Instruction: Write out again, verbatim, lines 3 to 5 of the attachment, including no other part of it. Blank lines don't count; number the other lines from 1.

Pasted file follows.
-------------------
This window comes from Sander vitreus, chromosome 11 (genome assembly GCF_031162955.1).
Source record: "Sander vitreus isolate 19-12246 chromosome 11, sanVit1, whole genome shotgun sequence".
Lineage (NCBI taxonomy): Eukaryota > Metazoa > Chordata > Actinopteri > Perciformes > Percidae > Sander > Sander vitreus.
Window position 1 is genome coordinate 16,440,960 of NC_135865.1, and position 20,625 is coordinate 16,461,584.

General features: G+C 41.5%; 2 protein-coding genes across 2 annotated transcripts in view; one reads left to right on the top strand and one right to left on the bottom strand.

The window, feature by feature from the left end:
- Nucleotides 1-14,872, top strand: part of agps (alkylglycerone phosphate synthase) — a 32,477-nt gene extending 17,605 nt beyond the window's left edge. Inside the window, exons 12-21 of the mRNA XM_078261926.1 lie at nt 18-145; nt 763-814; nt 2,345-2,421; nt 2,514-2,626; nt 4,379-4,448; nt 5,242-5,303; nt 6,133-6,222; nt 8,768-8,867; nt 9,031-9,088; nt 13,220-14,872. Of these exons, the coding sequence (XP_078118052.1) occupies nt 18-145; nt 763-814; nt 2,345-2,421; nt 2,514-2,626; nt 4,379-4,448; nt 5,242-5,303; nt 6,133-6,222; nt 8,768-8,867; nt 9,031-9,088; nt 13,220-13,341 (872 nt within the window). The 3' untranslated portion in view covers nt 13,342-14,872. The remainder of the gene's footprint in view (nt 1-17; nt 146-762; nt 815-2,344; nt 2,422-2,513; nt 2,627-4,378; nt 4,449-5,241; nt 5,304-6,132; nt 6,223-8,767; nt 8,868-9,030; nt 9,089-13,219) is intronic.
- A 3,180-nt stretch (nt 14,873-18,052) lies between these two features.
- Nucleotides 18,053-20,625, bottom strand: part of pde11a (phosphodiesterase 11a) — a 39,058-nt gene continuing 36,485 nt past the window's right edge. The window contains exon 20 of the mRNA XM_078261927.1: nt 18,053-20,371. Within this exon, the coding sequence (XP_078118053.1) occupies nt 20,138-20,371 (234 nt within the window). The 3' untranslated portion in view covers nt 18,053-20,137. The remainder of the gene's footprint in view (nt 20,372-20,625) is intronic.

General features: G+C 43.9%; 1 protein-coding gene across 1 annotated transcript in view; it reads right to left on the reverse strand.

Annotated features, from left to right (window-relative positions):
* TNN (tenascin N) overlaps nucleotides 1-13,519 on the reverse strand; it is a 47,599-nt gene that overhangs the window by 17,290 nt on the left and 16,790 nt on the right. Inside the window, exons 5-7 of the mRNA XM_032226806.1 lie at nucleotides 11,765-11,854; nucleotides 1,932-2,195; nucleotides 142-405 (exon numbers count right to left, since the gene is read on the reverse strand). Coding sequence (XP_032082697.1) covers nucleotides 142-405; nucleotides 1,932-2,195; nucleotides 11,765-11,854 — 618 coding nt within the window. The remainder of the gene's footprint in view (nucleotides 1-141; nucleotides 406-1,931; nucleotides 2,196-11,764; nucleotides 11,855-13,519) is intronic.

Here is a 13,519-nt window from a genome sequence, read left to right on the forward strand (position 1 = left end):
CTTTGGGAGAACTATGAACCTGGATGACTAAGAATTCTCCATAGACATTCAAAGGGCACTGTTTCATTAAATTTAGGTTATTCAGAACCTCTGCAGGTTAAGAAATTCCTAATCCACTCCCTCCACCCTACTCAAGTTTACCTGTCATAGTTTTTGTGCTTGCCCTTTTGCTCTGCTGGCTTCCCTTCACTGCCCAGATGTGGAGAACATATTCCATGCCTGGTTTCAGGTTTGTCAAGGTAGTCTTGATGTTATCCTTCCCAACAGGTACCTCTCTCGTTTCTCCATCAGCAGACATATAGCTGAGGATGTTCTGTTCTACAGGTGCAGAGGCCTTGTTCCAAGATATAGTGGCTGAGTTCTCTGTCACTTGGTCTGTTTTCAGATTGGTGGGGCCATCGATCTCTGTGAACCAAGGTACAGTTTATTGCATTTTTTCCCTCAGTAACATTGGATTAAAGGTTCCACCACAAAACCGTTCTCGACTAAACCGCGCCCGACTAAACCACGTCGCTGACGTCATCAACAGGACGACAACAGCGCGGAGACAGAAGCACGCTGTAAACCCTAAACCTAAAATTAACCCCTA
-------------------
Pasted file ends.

Lineage (NCBI taxonomy): Eukaryota > Metazoa > Chordata > Actinopteri > Perciformes > Percidae > Sander > Sander vitreus.
Window position 1 is genome coordinate 16,440,960 of NC_135865.1, and position 20,625 is coordinate 16,461,584.

General features: G+C 41.5%; 2 protein-coding genes across 2 annotated transcripts in view; one reads left to right on the top strand and one right to left on the bottom strand.